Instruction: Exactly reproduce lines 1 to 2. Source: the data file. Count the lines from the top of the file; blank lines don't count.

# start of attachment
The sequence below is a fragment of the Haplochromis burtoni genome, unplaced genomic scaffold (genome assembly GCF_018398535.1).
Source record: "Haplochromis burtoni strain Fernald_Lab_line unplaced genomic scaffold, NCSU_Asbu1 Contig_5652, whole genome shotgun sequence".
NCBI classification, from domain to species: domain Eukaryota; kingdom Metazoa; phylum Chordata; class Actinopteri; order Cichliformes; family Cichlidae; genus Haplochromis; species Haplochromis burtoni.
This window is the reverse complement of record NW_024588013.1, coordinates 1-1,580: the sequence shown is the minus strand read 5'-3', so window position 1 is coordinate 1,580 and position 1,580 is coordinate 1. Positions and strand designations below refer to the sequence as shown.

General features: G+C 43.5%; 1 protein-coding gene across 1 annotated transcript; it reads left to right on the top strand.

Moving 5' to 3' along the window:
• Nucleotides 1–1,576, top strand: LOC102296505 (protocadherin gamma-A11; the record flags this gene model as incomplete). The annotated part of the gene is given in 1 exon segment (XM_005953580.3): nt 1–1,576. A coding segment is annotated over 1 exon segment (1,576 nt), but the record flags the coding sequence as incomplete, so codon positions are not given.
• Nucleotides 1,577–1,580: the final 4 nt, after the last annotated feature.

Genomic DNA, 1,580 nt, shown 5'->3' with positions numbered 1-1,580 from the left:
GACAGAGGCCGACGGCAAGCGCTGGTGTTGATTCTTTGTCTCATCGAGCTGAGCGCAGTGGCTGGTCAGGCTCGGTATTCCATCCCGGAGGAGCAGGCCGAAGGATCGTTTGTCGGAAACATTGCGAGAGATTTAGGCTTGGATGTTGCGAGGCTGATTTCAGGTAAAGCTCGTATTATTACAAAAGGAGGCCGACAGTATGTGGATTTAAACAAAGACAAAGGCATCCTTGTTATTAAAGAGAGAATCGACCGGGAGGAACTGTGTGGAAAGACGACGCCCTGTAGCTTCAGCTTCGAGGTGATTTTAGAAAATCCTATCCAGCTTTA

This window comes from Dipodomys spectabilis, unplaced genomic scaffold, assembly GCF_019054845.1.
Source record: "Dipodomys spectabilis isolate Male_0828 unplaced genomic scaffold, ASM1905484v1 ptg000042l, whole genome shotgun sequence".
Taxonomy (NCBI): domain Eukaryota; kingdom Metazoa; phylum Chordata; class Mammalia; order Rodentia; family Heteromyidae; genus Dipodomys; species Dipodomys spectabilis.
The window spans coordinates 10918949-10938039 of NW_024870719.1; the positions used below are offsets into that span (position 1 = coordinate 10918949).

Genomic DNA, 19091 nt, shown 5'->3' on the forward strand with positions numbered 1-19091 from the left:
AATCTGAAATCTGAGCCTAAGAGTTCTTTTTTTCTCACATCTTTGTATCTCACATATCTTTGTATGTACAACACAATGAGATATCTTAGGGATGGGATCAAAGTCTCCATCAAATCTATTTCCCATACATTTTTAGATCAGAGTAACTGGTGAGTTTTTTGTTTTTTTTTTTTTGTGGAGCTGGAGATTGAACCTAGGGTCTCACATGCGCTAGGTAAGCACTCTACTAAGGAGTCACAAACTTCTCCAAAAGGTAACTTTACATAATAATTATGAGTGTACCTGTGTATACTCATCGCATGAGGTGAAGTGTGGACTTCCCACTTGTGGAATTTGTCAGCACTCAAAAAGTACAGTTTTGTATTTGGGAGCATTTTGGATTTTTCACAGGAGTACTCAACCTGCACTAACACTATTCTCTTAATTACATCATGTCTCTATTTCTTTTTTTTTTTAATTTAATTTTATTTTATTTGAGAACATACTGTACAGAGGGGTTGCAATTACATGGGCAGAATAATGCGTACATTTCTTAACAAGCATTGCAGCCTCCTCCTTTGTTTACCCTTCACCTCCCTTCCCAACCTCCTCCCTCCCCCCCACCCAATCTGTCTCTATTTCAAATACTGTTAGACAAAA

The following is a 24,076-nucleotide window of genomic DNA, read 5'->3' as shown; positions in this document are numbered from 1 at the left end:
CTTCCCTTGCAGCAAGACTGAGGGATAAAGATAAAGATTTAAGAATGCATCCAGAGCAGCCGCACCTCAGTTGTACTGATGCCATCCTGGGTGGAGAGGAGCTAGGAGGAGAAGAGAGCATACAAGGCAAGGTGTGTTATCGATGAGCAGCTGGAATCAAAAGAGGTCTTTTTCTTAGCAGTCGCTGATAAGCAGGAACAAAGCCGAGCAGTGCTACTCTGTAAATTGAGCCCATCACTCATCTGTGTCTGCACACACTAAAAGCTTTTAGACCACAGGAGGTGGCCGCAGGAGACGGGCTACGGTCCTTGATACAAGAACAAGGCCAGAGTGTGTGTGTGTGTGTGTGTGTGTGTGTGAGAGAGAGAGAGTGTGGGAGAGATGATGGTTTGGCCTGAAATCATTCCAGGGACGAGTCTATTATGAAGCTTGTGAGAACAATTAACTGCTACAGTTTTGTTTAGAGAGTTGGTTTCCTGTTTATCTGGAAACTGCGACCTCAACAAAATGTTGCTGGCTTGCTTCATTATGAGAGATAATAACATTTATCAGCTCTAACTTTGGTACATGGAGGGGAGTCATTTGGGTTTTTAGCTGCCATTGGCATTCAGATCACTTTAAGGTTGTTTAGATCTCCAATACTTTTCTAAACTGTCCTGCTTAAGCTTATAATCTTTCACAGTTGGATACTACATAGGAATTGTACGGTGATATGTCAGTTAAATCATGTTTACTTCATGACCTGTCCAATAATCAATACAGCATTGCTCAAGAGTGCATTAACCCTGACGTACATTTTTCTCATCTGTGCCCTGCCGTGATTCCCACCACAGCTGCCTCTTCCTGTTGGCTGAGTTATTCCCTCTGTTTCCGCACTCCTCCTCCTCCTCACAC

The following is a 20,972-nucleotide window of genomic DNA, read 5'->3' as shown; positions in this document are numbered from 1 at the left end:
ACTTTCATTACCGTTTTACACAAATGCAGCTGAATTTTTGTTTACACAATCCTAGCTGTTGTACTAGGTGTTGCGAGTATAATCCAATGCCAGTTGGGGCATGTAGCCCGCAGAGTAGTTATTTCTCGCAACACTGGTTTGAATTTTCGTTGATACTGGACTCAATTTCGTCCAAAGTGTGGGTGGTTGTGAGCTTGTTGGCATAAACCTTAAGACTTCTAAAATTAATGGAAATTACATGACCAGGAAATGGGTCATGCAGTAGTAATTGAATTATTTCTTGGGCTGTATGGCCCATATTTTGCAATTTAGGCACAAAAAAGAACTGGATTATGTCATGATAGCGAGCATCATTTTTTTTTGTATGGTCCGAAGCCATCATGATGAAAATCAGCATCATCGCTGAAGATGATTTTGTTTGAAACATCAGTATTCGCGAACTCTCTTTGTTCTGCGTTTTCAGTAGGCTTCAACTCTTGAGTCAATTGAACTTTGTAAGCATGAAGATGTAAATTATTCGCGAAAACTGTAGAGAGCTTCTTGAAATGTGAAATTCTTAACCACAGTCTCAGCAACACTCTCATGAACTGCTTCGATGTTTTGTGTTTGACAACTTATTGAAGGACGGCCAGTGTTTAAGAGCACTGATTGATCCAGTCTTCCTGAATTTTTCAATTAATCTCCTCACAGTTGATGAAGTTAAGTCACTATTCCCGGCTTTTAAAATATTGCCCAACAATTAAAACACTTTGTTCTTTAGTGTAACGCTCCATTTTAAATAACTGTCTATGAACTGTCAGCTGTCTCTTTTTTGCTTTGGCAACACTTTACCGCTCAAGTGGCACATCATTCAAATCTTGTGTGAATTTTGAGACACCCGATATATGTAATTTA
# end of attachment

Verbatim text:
The sequence below is a fragment of the Haplochromis burtoni genome, unplaced genomic scaffold (genome assembly GCF_018398535.1).
Source record: "Haplochromis burtoni strain Fernald_Lab_line unplaced genomic scaffold, NCSU_Asbu1 Contig_5652, whole genome shotgun sequence".